Friday 25 May 2018

How proposal to allow abortion up to 12 weeks will work...

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Eilish O'Regan

Eilish O'Regan

The most controversial part of proposals to liberalise our abortion law is to allow unrestricted termination of pregnancy up to 12 weeks. How will it work?

The precise details have yet to be unveiled, but the plan is to have GPs and obstetricians provide the service. It involves a medical abortion where a woman takes two kinds of medications to bring on a form of miscarriage.

Is there much involved for the woman and doctor?

The woman informs the doctor she is seeking an abortion. She will not have to justify her reasons. A consultation will take place and the doctor is obliged to provide all information about the procedure. The woman needs to be screened for medical history such as blood pressure and diabetes, which may make her unsuitable for one of the drugs, mifepristone. The pregnancy must be dated and may need a scan, causing delay if she is referred to a public clinic.

So can she can just get a prescription and go home to take the pills?

No. It is a major decision. There will be a gap of around two days before it goes ahead in case she changes her mind.

If she decides to go ahead, what then?

For pregnancies under nine weeks it may be possible to take the medications mifepristone and misoprostol at the same time. But she may also have to take the mifeprisone at the surgery and return one to three days later for misoprostol. It can be taken under the tongue, vaginally or in the space between gum and cheek. The law may allow the medications to be taken at home, but this has risks. She will be given antibiotics, pain medicine and advice on how to take care of herself.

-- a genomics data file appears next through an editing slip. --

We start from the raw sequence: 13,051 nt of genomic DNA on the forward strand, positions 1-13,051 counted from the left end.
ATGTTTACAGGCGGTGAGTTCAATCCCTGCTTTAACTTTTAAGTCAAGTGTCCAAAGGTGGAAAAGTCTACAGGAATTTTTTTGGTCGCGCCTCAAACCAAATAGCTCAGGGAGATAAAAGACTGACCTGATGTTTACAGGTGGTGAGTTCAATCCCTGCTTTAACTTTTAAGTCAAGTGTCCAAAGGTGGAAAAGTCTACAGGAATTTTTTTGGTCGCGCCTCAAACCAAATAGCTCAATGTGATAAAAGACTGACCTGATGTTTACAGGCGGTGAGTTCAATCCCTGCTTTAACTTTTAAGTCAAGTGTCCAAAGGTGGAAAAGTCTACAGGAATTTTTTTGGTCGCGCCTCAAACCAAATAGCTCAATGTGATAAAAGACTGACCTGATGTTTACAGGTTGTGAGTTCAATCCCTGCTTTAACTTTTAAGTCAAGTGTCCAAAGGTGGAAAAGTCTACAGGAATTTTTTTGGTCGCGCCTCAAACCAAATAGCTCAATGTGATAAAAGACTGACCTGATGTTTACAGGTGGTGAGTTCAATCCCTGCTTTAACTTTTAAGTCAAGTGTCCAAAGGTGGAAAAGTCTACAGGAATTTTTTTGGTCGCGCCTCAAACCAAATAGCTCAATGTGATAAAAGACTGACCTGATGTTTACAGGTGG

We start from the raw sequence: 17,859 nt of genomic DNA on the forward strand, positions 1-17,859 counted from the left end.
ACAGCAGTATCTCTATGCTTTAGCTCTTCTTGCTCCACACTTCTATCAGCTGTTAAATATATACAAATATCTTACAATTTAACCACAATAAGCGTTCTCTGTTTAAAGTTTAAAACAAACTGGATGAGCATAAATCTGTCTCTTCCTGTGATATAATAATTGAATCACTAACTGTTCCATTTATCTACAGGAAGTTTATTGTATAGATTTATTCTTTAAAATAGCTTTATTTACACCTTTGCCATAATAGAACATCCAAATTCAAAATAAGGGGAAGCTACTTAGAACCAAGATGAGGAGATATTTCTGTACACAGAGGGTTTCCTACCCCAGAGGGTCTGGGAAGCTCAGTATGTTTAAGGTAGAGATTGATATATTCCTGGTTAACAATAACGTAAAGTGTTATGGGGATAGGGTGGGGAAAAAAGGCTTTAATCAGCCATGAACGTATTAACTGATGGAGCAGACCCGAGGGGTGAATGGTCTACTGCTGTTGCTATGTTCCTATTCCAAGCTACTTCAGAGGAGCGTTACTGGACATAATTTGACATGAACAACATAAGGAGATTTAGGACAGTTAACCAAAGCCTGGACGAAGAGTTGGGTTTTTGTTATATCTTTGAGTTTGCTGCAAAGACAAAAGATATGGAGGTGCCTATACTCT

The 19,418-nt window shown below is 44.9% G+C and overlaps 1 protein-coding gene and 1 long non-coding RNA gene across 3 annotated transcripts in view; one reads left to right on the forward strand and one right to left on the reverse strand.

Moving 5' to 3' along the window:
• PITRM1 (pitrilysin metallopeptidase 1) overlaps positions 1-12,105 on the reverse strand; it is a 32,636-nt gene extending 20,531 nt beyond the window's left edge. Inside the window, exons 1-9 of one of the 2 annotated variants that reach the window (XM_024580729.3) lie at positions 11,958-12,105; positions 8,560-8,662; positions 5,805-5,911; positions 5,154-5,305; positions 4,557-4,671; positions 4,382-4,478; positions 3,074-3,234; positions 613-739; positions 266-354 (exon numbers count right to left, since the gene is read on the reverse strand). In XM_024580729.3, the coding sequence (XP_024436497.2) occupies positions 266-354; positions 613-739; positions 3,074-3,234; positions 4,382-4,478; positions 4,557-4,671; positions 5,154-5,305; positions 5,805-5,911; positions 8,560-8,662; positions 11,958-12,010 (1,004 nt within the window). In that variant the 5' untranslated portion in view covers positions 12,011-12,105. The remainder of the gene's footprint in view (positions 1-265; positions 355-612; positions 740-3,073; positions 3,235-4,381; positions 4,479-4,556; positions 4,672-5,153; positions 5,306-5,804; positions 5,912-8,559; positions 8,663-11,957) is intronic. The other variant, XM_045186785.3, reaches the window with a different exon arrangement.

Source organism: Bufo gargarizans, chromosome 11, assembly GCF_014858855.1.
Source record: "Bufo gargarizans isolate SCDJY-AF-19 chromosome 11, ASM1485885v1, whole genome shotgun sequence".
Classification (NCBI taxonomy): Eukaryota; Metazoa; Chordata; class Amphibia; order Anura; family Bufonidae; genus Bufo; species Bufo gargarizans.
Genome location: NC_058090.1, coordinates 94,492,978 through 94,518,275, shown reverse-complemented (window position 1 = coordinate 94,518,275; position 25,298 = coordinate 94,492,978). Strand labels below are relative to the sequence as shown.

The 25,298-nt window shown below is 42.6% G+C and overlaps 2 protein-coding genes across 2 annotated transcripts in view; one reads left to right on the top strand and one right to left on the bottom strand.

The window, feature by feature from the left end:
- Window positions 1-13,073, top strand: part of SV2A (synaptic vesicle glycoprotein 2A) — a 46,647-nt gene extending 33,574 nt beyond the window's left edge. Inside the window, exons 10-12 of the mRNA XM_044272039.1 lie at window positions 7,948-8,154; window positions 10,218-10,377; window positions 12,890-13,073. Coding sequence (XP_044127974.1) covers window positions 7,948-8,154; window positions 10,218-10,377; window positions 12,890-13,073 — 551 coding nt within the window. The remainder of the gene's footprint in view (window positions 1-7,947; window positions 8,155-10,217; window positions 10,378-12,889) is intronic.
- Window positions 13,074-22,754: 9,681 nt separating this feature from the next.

Are there side-effects?

The woman will have cramps and bleed heavily. The pregnancy usually passes in four to five hours.

How safe is it?

Medical abortion has a very good safety record. But in one in every 1,000 cases the bleeding can be serious, needing transfusion. Another risk is infection. Treatment may also be needed if the uterus is not emptied fully.

Is there any risk the pregnancy will not be terminated?

This happens in fewer than one in 100 women.

Is there follow-up care?

A woman should have a check-up in around four to six weeks to see if she has recovered physically and emotionally.

How ready are doctors to deliver the service?

It will only happen if the Eighth Amendment is repealed. Expect a long delay in drafting legislation. GPs say they are not trained in providing medical abortions. In the UK, GPs refer a patient to a dedicated abortion clinic run by the NHS or a provider like Marie Stopes. The advantage is they are licensed and regulated, and provide medication on site.

If a doctor does not want to provide it, what happens?

They will have to refer the woman to a doctor who has signed up. GPs can have ethical objections and opt out. Issues like resources, workload and fear of litigation, as well as higher insurance fees, can influence participation. Family planning clinics will be involved.

What happens if a teenage girl is pregnant and wants an abortion without telling her parents?

These are the kind of quandaries that would put the plan to the test. It's a matter for the legislation.

It is proposed to allow for termination in later pregnancy where a woman's health or life are at risk. It will include risk of suicide. What is involved?

These will require sign off by two doctors, except in case of emergency. The woman will undergo a procedure in a maternity or acute hospital.

Will a woman whose unborn has a fatal foetal abnormality also be entitled to an abortion?

Yes, with no time limits.

Will women from Ireland still go to the UK?

Yes. Irish law will still exclude abortion on grounds of severe disability, which is allowed in the UK.

Irish Independent

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